Court of Appeal judgment
The Court of Appeal held:
- For the purposes of determining removal under Section 24(1)(a) of the Arbitration Act 1996, the applicable test is whether a "fair minded and informed observer", having considered the relevant facts, would conclude a real possibility of bias.4 Inside information or knowledge does not itself justify an inference of apparent bias.5
- The mere fact that an arbitrator accepts multiple appointments with overlapping subject matter and only one common party does not itself give rise to an appearance of bias.6 Rather, "something more is required" and that must be "something of substance".
- An arbitrator should make a disclosure where there are facts or circumstances which would, or might, lead the fair-minded and informed observer to conclude a real possibility of bias.7 However, while a failure to make an appropriate disclosure was a factor to be considered on the issue of apparent bias, non-disclosure could not, without "something more", justify an inference of bias.
On the facts, the Court of Appeal concluded that M's overlapping appointments and failure to disclose the Transocean references did not give rise to an appearance of bias.8 In particular, the court considered that although M had accepted multiple appointments on overlapping subject matter, and that he had failed to disclose those appointments as he was required to do, the undefined element of "something more" was missing. Accordingly, the Court of Appeal found that a fair-minded and informed observer would not consider that there were justifiable doubts as to M's impartiality.9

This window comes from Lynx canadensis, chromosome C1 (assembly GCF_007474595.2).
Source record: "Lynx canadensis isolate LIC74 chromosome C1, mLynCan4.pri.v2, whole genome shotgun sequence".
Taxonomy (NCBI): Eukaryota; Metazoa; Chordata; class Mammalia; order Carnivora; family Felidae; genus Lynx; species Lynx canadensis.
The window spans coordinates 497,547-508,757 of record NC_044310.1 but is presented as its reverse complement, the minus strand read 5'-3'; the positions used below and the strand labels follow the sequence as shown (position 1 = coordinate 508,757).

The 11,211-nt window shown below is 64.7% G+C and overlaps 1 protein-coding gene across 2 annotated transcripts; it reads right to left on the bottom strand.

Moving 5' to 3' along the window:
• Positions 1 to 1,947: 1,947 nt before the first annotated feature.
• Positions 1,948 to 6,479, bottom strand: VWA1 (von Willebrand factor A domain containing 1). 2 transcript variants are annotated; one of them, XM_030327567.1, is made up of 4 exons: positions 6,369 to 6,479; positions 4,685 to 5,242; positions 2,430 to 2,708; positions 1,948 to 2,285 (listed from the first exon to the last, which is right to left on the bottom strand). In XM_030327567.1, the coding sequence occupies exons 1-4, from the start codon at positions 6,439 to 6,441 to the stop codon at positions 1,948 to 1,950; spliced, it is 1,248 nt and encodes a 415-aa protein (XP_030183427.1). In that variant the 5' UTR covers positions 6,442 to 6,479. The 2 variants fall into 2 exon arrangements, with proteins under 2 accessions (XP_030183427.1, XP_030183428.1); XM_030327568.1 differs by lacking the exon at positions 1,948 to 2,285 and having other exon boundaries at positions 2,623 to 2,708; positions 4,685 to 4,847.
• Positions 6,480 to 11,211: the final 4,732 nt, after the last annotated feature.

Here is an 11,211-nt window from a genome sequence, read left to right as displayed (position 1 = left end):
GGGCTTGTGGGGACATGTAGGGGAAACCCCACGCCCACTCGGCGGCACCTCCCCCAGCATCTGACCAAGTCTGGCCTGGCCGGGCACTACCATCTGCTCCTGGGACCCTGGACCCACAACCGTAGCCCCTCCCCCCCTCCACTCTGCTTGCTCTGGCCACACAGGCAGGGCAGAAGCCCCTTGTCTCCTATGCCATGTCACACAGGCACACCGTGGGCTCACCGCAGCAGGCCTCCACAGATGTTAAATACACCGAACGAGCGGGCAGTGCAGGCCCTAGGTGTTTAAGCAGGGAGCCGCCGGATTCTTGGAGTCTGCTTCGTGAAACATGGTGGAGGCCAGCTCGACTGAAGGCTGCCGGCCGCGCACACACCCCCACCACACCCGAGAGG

Halliburton appealed to the Supreme Court.
The Supreme Court Judgment
The principal issues to be determined were:
1.To what extent does an arbitrator's acceptance of multiple appointments involving a common party and overlapping subject matter give rise to an appearance of bias
The Supreme Court found that an arbitrator's acceptance of appointments in multiple related references may, depending on the relevant custom and practice of the field of arbitration, give rise to an appearance of bias.10 In this regard, it disagreed with the Court of Appeal, which held that such circumstances could not, without "something more", give rise to an appearance of bias.
2. To what extent can an arbitrator accept such multiple appointments without disclosure?
Arbitrators have a legal duty to disclose facts or circumstances which "would or might" reasonably give rise to the appearance of bias, unless the parties otherwise agree.11 The duty to disclose arises out of the arbitrator's statutory duty to act fairly and impartially, and gives rise to an implied term in the arbitrator's contract. Failure to make such a disclosure is itself a relevant consideration when deciding whether apparent bias exists.12 The Supreme Court therefore again disagreed with the Court of Appeal, which held that a failure to disclose could not, without "something more", give rise to an appearance of bias.